The sun was setting after a full day of snowmobile riding for Nick Wallace and his friend and co-worker, Brett Heishman, near Keystone, Iowa, where Wallace raises grass-fed cattle and organic grain on land that's been in his family for five generations.
Nick Wallace uses the functional electrical stimulation bike with therapists Barb West and Megan Andresen.
It was the first week in January and Wallace, 35, hadn't been snowmobiling all season because his wife, Pascale, had just given birth two months earlier to their second son, Maddock. The night was cold, and as the two headed back to their truck, Wallace's snowmobile ran into Heishman's, catapulting Wallace through the air up ahead of both snowmobiles. The force threw Heishman off his vehicle.
"Brett was okay. When he looked up, his snowmobile drove over my head. As the ski went over me, it got under my helmet, ripped off my helmet and broke five parts of my spine," Wallace said.
Heishman called 911 and the Blairstown and Keystone first responders drove to the site, calling St. Luke's Lifeguard Air Ambulance before reaching the accident scene. Deep drifts and heavy snow kept the Keystone fire emergency rig from getting through the field, so they used a four-wheel-drive vehicle to get to Wallace. They dressed deep cuts on his face, put him in a cervical collar, placed him on a long-back board and brought him to their vehicle to keep him warm.
"They made the right call from the start," said Lifeguard Flight Nurse Bev Minear. "Our main goals are rapid transport and taking good care of that critical patient. Without Lifeguard, there would have been a lot of delay because of where they were in the field."
The Lifeguard team assessed Wallace in the aircraft then went directly to the University of Iowa Hospitals and Clinics (UIHC). "En route, we put in the IV and gave him pain and nausea medicine. The flight time from the scene to the hospital was 16 minutes," Minear said. Wallace was in a lot of pain, but he was awake and even joked with the flight crew. "When I got in the chopper, they said I kept saying, 'My wife's gonna kill me'," Wallace said.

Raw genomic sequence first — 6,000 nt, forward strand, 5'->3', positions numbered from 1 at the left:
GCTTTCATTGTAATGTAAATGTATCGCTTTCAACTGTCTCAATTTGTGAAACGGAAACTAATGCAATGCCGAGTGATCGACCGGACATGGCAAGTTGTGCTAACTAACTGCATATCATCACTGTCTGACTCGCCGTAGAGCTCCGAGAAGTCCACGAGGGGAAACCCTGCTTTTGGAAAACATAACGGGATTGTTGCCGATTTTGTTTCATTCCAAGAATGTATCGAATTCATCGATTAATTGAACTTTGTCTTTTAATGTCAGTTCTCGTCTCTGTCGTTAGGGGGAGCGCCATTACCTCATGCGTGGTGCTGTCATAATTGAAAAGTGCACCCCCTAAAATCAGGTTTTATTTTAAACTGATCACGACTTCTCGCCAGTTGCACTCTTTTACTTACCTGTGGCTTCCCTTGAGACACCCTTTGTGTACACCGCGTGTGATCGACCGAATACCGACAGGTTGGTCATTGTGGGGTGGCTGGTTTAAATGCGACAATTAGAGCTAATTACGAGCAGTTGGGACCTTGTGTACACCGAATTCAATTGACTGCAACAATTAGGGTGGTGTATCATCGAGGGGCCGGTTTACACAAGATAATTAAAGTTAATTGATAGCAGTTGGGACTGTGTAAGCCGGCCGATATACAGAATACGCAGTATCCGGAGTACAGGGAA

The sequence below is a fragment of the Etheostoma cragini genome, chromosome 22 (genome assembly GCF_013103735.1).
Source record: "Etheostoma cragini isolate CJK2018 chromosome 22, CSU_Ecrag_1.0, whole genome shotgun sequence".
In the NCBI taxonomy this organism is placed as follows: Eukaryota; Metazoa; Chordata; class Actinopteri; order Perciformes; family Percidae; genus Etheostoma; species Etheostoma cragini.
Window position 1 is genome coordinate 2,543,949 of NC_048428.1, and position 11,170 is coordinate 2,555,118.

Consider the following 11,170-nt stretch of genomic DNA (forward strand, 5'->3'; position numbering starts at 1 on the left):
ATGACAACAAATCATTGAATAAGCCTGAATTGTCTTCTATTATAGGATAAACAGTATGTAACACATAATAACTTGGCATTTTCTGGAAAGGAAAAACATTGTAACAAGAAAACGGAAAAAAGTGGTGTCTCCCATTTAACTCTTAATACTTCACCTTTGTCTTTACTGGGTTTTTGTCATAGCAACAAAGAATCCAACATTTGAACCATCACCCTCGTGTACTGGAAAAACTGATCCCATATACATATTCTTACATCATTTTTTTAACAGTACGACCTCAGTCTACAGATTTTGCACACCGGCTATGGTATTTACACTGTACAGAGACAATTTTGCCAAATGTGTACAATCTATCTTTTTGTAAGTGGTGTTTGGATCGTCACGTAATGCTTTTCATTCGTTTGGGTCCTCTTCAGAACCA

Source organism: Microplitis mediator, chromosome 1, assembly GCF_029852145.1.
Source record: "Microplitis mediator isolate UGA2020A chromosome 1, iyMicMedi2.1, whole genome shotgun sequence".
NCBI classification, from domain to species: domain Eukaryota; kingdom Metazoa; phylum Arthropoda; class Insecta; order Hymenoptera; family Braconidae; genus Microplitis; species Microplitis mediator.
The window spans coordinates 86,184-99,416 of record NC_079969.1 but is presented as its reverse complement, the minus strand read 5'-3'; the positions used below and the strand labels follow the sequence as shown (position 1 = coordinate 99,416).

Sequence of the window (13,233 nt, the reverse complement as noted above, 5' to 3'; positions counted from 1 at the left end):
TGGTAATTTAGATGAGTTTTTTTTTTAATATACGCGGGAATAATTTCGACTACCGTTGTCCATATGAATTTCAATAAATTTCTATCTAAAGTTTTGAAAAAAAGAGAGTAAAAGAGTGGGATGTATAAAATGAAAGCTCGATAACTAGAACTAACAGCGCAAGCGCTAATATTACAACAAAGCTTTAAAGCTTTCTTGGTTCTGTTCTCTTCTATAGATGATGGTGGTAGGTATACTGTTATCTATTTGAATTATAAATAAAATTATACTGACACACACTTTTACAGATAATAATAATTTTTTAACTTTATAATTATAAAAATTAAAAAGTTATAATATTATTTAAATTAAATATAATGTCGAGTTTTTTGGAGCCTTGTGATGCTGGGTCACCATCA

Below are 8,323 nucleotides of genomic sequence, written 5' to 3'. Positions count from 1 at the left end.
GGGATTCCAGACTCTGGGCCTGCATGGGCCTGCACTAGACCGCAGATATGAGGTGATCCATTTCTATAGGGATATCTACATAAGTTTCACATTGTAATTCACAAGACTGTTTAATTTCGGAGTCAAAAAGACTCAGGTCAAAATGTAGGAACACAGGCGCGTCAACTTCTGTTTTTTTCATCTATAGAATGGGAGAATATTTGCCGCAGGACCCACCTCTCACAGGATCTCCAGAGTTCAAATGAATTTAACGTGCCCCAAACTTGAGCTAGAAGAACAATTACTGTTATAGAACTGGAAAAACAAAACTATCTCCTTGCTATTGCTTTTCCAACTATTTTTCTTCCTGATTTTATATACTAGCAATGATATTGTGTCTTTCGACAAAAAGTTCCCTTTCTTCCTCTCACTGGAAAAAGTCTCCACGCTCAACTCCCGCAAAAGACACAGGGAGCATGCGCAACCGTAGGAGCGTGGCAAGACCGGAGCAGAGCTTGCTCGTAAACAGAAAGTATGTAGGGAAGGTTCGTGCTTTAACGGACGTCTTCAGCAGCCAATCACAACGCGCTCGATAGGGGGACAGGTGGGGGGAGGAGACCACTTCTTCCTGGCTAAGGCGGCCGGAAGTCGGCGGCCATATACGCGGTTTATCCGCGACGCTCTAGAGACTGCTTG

Wallace's sense of humor, along with a strong work ethic, determination and incredible support from his family helped him progress through his rehabilitation with surprising speed. Wallace heard St. Luke's had a reputation as one of the best rehabilitation centers in the Midwest. After a short stay at UIHC, he was transferred to St. Luke's Inpatient Rehabilitation Unit. "Once I got to St. Luke's, I was a lot more comfortable," Wallace said, crediting St. Luke's focus on patient-centered care.
Though he had several neck fractures, they were not complete injuries. "The spine just slammed into the side of my spinal cord, cutting off those nerves.
It didn't penetrate the spinal cord at all," he explained. "When he came in, he wasn't able to feed himself or put in his contacts. He couldn't stand or walk," said Barb West, St. Luke's occupational therapist. "The only thing I could do was just wiggle my right toe a tiny bit. I couldn't move the rest of my leg at all. I couldn't pick up my arm," Wallace explained.
St. Luke's new functional electrical stimulation (FES) bike was a perfect tool to get Wallace moving again. Electrodes that deliver low-level electrical impulses were placed on Wallace's body to stimulate his nerves and contract his muscles in patterns of movement that enabled him to pedal with his legs or arms, in spite of the fact that he couldn't initiate movement himself. "He got movement in every single muscle group, which was very motivating for him to see and feel," said St. Luke's Physical Therapist Megan Andresen.
"Every time I was on it I would push harder and harder," Wallace said. "I went from wiggling my toe to walking within three weeks." Wallace was discharged from St. Luke's February 12 and refused a wheelchair so he could walk out of the hospital with his family at his side. He continues working with St. Luke's outpatient rehab and has improved his arm strength, hand control and fine motor coordination. "He is still working on getting full function of his arms to return to work tasks," West explained.
"The physical and occupational therapists are doing more than their job. They truly care about the patients they see. They really push you to achieve what you want to achieve. And they're always in a great mood, and that helps," Wallace said.
At home, farm chores have become part of his therapy. And he's working toward his goal of teaching his son, Graham, 3, to throw a baseball. "We've been practicing in the house with oranges," he said. "He's got a wing on him." St. Luke's Inpatient Rehabilitation unit has been accredited by the Commission on Accreditation of Rehabilitation Facilities (CARF) for over 38 years.